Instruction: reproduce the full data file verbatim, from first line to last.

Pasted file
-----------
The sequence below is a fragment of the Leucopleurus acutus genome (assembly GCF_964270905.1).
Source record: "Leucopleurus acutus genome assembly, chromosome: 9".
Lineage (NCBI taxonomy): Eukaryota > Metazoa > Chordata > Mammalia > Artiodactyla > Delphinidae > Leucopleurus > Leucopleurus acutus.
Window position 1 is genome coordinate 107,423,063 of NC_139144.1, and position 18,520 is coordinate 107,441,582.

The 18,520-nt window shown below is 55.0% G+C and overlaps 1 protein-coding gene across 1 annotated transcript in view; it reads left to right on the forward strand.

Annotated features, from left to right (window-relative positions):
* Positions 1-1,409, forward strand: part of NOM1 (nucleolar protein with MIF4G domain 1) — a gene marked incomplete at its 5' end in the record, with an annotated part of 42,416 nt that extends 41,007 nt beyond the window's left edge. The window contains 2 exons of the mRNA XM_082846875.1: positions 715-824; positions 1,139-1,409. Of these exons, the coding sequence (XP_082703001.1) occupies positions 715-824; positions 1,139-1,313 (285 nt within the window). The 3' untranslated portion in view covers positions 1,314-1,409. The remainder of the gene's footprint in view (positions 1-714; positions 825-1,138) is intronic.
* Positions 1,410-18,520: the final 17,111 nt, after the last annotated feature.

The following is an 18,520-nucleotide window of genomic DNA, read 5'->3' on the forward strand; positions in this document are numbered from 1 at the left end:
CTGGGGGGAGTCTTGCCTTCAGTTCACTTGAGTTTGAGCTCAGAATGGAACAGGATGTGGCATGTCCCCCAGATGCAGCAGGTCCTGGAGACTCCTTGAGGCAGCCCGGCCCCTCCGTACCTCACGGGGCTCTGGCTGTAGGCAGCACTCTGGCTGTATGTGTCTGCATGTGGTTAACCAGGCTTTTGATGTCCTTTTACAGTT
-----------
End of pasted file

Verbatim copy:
The sequence below is a fragment of the Leucopleurus acutus genome (assembly GCF_964270905.1).
Source record: "Leucopleurus acutus genome assembly, chromosome: 9".
Lineage (NCBI taxonomy): Eukaryota > Metazoa > Chordata > Mammalia > Artiodactyla > Delphinidae > Leucopleurus > Leucopleurus acutus.
Window position 1 is genome coordinate 107,423,063 of NC_139144.1, and position 18,520 is coordinate 107,441,582.

The 18,520-nt window shown below is 55.0% G+C and overlaps 1 protein-coding gene across 1 annotated transcript in view; it reads left to right on the forward strand.

Annotated features, from left to right (window-relative positions):
* Positions 1-1,409, forward strand: part of NOM1 (nucleolar protein with MIF4G domain 1) — a gene marked incomplete at its 5' end in the record, with an annotated part of 42,416 nt that extends 41,007 nt beyond the window's left edge. The window contains 2 exons of the mRNA XM_082846875.1: positions 715-824; positions 1,139-1,409. Of these exons, the coding sequence (XP_082703001.1) occupies positions 715-824; positions 1,139-1,313 (285 nt within the window). The 3' untranslated portion in view covers positions 1,314-1,409. The remainder of the gene's footprint in view (positions 1-714; positions 825-1,138) is intronic.
* Positions 1,410-18,520: the final 17,111 nt, after the last annotated feature.

The following is an 18,520-nucleotide window of genomic DNA, read 5'->3' on the forward strand; positions in this document are numbered from 1 at the left end:
CTGGGGGGAGTCTTGCCTTCAGTTCACTTGAGTTTGAGCTCAGAATGGAACAGGATGTGGCATGTCCCCCAGATGCAGCAGGTCCTGGAGACTCCTTGAGGCAGCCCGGCCCCTCCGTACCTCACGGGGCTCTGGCTGTAGGCAGCACTCTGGCTGTATGTGTCTGCATGTGGTTAACCAGGCTTTTGATGTCCTTTTACAGTT